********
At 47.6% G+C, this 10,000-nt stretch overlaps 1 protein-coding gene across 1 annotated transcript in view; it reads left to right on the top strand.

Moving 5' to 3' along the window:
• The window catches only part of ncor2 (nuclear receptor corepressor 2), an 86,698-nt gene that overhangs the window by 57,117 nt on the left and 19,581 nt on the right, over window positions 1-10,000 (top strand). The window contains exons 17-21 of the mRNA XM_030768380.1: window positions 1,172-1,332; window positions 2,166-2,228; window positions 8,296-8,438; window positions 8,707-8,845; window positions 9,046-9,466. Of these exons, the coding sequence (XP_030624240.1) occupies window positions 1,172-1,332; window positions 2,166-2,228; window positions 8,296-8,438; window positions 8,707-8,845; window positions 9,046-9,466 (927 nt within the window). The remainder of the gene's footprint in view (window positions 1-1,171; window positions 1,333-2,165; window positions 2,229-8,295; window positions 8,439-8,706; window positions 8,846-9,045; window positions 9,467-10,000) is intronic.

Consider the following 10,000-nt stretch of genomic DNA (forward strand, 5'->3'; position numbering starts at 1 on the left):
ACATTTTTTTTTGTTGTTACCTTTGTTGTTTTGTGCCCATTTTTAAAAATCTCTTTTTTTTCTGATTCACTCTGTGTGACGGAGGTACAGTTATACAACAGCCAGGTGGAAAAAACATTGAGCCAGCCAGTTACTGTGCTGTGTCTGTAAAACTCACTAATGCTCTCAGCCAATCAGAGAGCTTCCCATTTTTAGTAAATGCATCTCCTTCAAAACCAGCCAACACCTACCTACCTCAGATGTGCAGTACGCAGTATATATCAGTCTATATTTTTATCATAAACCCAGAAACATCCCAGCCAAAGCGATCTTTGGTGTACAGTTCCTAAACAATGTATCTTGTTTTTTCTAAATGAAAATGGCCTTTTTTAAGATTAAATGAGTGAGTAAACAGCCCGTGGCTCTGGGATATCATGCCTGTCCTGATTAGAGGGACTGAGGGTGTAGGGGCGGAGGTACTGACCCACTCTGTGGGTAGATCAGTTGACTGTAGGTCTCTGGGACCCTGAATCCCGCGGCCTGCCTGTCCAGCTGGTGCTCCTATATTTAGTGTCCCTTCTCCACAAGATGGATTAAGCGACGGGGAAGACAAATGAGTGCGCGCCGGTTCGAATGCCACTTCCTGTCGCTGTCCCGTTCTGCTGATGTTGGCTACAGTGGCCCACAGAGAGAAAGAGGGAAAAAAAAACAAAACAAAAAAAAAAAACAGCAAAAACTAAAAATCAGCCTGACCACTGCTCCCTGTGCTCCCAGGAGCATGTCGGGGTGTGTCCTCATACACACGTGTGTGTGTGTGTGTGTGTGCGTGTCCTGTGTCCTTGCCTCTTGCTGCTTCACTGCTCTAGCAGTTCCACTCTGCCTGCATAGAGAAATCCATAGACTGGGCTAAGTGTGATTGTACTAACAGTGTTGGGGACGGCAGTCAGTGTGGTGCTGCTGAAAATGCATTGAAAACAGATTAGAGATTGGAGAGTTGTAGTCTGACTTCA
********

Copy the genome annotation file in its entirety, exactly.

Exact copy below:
At 47.6% G+C, this 10,000-nt stretch overlaps 1 protein-coding gene across 1 annotated transcript in view; it reads left to right on the top strand.

Moving 5' to 3' along the window:
• The window catches only part of ncor2 (nuclear receptor corepressor 2), an 86,698-nt gene that overhangs the window by 57,117 nt on the left and 19,581 nt on the right, over window positions 1-10,000 (top strand). The window contains exons 17-21 of the mRNA XM_030768380.1: window positions 1,172-1,332; window positions 2,166-2,228; window positions 8,296-8,438; window positions 8,707-8,845; window positions 9,046-9,466. Of these exons, the coding sequence (XP_030624240.1) occupies window positions 1,172-1,332; window positions 2,166-2,228; window positions 8,296-8,438; window positions 8,707-8,845; window positions 9,046-9,466 (927 nt within the window). The remainder of the gene's footprint in view (window positions 1-1,171; window positions 1,333-2,165; window positions 2,229-8,295; window positions 8,439-8,706; window positions 8,846-9,045; window positions 9,467-10,000) is intronic.

Consider the following 10,000-nt stretch of genomic DNA (forward strand, 5'->3'; position numbering starts at 1 on the left):
ACATTTTTTTTTGTTGTTACCTTTGTTGTTTTGTGCCCATTTTTAAAAATCTCTTTTTTTTCTGATTCACTCTGTGTGACGGAGGTACAGTTATACAACAGCCAGGTGGAAAAAACATTGAGCCAGCCAGTTACTGTGCTGTGTCTGTAAAACTCACTAATGCTCTCAGCCAATCAGAGAGCTTCCCATTTTTAGTAAATGCATCTCCTTCAAAACCAGCCAACACCTACCTACCTCAGATGTGCAGTACGCAGTATATATCAGTCTATATTTTTATCATAAACCCAGAAACATCCCAGCCAAAGCGATCTTTGGTGTACAGTTCCTAAACAATGTATCTTGTTTTTTCTAAATGAAAATGGCCTTTTTTAAGATTAAATGAGTGAGTAAACAGCCCGTGGCTCTGGGATATCATGCCTGTCCTGATTAGAGGGACTGAGGGTGTAGGGGCGGAGGTACTGACCCACTCTGTGGGTAGATCAGTTGACTGTAGGTCTCTGGGACCCTGAATCCCGCGGCCTGCCTGTCCAGCTGGTGCTCCTATATTTAGTGTCCCTTCTCCACAAGATGGATTAAGCGACGGGGAAGACAAATGAGTGCGCGCCGGTTCGAATGCCACTTCCTGTCGCTGTCCCGTTCTGCTGATGTTGGCTACAGTGGCCCACAGAGAGAAAGAGGGAAAAAAAAACAAAACAAAAAAAAAAAACAGCAAAAACTAAAAATCAGCCTGACCACTGCTCCCTGTGCTCCCAGGAGCATGTCGGGGTGTGTCCTCATACACACGTGTGTGTGTGTGTGTGTGTGCGTGTCCTGTGTCCTTGCCTCTTGCTGCTTCACTGCTCTAGCAGTTCCACTCTGCCTGCATAGAGAAATCCATAGACTGGGCTAAGTGTGATTGTACTAACAGTGTTGGGGACGGCAGTCAGTGTGGTGCTGCTGAAAATGCATTGAAAACAGATTAGAGATTGGAGAGTTGTAGTCTGACTTCA